Philip on ski patrol at Silver Star Mountain Resort
We first met with Philip Pool and his family in late January, 2010, while Philip was a Hospice House resident. Philip’s wife Debra and three of their six children, Gillian 17, Thomas 14 and Matthew 12 were present to share their Hospice experiences with us. Their eldest child, Andrew 19, was competing in Lake Placid, New York, as part of the Can West Provincial Mogul Team and he participated in this article via email.
Philip was originally at Hospice for a five day respite admission to monitor a change in his cancer medication. Although the Pools had some prior contact with hospice palliative care through family and friends, this was their first experience with Hospice House.
“We were switching the medication so that we could make our last Christmas together the best Christmas ever,” states Debra. “We were surprised when our family physician suggested that Philip apply for a day pass at Christmas, instead of coming home to stay. We were going to nurse him at home, but once we saw how comfortable the kids were at Hospice House, it made sense for him to stay.”
Philip’s whole family has been part of his care plan. They are relieved at how open and individualized it is. Philip was able to go home for Christmas, New Year’s, as well as additional days when he could. “Hospice is a house that’s open with the thought of regular life,” states Debra.
“I am able to be his wife and not have to be his caregiver. There is so much peace for me at night when I leave, I don’t have to worry about him,” says Debra. “Hospice House is your home. It’s a place where you can treat your days as normal as possible until the end. The time spent with Philip at Hospice is quality time. The kids can come and visit, do puzzles and even stay overnight in Philip’s room.”
“We can visit him without having to deal with the hard parts,” explains Gillian. “Hospice has really helped my peace of mind in knowing that my dad has everything he needs at his disposal to comfortably spend each day that I cannot be with him,” says Andrew.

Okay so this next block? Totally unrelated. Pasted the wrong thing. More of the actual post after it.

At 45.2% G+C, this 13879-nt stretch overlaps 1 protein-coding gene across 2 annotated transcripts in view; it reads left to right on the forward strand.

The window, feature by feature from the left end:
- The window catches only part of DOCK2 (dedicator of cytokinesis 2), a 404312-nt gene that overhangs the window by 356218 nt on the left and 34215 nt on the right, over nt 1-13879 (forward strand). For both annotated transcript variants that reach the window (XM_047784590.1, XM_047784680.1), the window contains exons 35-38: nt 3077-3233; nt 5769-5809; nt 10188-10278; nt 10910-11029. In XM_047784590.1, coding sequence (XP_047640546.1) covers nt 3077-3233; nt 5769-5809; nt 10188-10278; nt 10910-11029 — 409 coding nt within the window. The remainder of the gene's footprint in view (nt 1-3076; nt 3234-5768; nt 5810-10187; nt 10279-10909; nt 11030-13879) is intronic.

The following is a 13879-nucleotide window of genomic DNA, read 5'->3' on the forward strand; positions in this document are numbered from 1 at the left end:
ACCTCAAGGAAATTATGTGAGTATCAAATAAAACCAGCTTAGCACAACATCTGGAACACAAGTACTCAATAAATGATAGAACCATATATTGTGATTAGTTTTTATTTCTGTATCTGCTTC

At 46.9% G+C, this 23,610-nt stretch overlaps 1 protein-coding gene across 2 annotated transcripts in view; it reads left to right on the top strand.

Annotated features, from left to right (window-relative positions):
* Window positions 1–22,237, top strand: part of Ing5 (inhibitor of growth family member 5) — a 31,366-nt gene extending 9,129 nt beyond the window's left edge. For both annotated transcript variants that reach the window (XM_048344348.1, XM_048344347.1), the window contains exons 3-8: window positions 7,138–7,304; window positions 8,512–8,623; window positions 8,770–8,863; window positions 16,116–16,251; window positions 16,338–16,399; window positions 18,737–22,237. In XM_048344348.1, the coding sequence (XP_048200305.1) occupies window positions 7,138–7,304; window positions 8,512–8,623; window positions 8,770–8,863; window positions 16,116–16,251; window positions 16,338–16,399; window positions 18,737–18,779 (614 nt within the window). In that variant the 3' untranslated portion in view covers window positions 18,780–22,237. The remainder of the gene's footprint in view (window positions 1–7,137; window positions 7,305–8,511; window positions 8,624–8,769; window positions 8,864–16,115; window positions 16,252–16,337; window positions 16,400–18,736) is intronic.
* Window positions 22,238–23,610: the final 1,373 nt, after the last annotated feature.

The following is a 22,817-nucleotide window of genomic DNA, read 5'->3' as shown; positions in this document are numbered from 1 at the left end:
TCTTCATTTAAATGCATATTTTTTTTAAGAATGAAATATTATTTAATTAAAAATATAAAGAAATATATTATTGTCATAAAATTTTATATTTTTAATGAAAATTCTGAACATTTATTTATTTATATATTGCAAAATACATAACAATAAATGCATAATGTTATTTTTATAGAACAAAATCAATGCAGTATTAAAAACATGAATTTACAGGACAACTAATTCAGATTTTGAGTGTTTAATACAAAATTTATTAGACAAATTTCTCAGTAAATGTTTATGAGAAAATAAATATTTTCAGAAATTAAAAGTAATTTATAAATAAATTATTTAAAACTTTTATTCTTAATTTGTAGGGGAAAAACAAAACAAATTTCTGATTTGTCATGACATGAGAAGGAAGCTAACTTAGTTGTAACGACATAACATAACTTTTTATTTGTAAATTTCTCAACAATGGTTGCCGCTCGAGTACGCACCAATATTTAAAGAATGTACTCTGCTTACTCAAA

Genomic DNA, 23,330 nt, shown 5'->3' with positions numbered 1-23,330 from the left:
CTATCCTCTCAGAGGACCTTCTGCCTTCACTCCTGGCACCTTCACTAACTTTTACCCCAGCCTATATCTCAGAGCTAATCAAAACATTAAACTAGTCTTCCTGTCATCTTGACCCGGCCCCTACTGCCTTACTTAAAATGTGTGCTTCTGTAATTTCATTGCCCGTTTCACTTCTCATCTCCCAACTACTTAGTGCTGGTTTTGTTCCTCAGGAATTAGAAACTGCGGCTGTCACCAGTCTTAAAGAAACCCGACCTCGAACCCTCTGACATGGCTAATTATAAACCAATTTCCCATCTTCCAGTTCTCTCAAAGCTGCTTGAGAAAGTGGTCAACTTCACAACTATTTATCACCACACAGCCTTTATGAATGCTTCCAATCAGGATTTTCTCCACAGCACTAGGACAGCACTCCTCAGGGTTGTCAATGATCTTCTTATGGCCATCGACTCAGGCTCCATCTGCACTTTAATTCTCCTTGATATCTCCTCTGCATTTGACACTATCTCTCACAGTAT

The Pools have hosted dinner parties and maintained date nights while at Hospice. Philip and Debra’s 11 year old daughter, Elizabeth, has learning disabilities, but the Pools have never had to worry about her while visiting Hospice. She has helped volunteers at mealtime and in folding laundry. “This just reinforces the whole family environment,” explains Debra.
“Hospice House is equipped to allow you to maintain as much independence and dignity you can handle,” says Philip. “The amount of staff and volunteer support at Hospice is outstanding and the facility is always immaculate. There are always choices at mealtime, they try and accommodate you in any way possible. You don’t feel like you’re in an institution. I like that I can have a bath when it’s convenient for me and the staff, not just because Monday night is bath night.”
“Hospice House is a gift to the community,” remarks Debra, “our friends have been so moved when they come and see how lovely it is. There may be apprehension for some before they walk through the doors, but once you are at Hospice there is a peace that only exists at Hospice. I believe that my kids will have the best memories possible, while watching their father pass away.”
Debra and Gillian are touched by the compassion of both staff and volunteers. Gillian smiles as she remembers coming in one day to see a nurse rubbing Philip’s feet with cream to help his circulation. Debra is interested in taking the volunteer training at some point and is aware of the integral part volunteers play in all programs and services at Hospice and in the community. “I was so moved when I attended one of the volunteer-run memorial services that take place here every two months.”
Grief and bereavement counselling services are available at Hospice. Debra took advantage of the anticipatory grief counselling services when she first received the news that Philip wasn't going to be going home. The kids haven’t accessed Hospice counselling services yet, as they have been supported by family, friends, McMurtry Baerg Cancer Centre and school counsellors.
Philip’s journey was made complete with Debra and Andrew by his side on March 15. Gillian was on her way from work and Thomas was arriving from Ontario at 7:30 pm. At Debra’s request, Hospice staff kept Philip at Hospice until Thomas could come and say good-bye. “There’s a beautiful continuity with Hospice,” explains Debra, “there’s the same compassion and dignity for everyone who experiences it.”
The Pool family has donated to Hospice in the past and will continue to do so through memorial giving on Philip’s behalf. Hospice relies on the generosity of the community to ensure the delivery of quality programs and services.
“Hospice allows you to live life to the fullest, until the end, whether it’s 3 or 20 weeks. Everyone at Hospice works together to achieve the same goal,” reflected Philip, “to provide quality end of life care.”